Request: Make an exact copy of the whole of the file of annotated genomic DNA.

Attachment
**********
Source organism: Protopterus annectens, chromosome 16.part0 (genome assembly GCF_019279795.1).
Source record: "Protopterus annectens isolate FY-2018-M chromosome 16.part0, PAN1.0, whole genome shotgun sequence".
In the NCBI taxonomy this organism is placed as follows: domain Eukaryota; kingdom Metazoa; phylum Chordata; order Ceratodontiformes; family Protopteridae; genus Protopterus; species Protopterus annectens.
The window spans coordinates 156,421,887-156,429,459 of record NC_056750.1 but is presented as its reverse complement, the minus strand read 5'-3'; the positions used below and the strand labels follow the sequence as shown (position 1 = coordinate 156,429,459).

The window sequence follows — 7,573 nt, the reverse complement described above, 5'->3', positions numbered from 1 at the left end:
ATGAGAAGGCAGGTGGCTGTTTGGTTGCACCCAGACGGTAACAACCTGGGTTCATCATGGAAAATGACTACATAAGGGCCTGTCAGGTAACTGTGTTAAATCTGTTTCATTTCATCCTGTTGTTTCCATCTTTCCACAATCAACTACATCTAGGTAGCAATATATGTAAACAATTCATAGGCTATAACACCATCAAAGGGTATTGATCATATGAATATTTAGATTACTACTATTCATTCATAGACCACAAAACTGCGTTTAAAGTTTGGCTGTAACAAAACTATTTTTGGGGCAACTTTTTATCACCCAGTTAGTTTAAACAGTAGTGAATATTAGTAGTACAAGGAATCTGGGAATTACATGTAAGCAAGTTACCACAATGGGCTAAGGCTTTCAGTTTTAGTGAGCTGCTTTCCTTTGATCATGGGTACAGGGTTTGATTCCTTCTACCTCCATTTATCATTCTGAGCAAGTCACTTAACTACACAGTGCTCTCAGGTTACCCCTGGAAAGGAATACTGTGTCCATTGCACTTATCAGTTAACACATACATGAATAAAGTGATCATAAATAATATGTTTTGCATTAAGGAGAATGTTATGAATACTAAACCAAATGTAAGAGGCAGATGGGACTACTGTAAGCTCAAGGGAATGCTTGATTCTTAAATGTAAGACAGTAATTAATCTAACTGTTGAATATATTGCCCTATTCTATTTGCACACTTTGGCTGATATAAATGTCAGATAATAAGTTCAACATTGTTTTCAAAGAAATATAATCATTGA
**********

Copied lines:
Source organism: Protopterus annectens, chromosome 16.part0 (genome assembly GCF_019279795.1).
Source record: "Protopterus annectens isolate FY-2018-M chromosome 16.part0, PAN1.0, whole genome shotgun sequence".
In the NCBI taxonomy this organism is placed as follows: domain Eukaryota; kingdom Metazoa; phylum Chordata; order Ceratodontiformes; family Protopteridae; genus Protopterus; species Protopterus annectens.
The window spans coordinates 156,421,887-156,429,459 of record NC_056750.1 but is presented as its reverse complement, the minus strand read 5'-3'; the positions used below and the strand labels follow the sequence as shown (position 1 = coordinate 156,429,459).

The window sequence follows — 7,573 nt, the reverse complement described above, 5'->3', positions numbered from 1 at the left end:
ATGAGAAGGCAGGTGGCTGTTTGGTTGCACCCAGACGGTAACAACCTGGGTTCATCATGGAAAATGACTACATAAGGGCCTGTCAGGTAACTGTGTTAAATCTGTTTCATTTCATCCTGTTGTTTCCATCTTTCCACAATCAACTACATCTAGGTAGCAATATATGTAAACAATTCATAGGCTATAACACCATCAAAGGGTATTGATCATATGAATATTTAGATTACTACTATTCATTCATAGACCACAAAACTGCGTTTAAAGTTTGGCTGTAACAAAACTATTTTTGGGGCAACTTTTTATCACCCAGTTAGTTTAAACAGTAGTGAATATTAGTAGTACAAGGAATCTGGGAATTACATGTAAGCAAGTTACCACAATGGGCTAAGGCTTTCAGTTTTAGTGAGCTGCTTTCCTTTGATCATGGGTACAGGGTTTGATTCCTTCTACCTCCATTTATCATTCTGAGCAAGTCACTTAACTACACAGTGCTCTCAGGTTACCCCTGGAAAGGAATACTGTGTCCATTGCACTTATCAGTTAACACATACATGAATAAAGTGATCATAAATAATATGTTTTGCATTAAGGAGAATGTTATGAATACTAAACCAAATGTAAGAGGCAGATGGGACTACTGTAAGCTCAAGGGAATGCTTGATTCTTAAATGTAAGACAGTAATTAATCTAACTGTTGAATATATTGCCCTATTCTATTTGCACACTTTGGCTGATATAAATGTCAGATAATAAGTTCAACATTGTTTTCAAAGAAATATAATCATTGA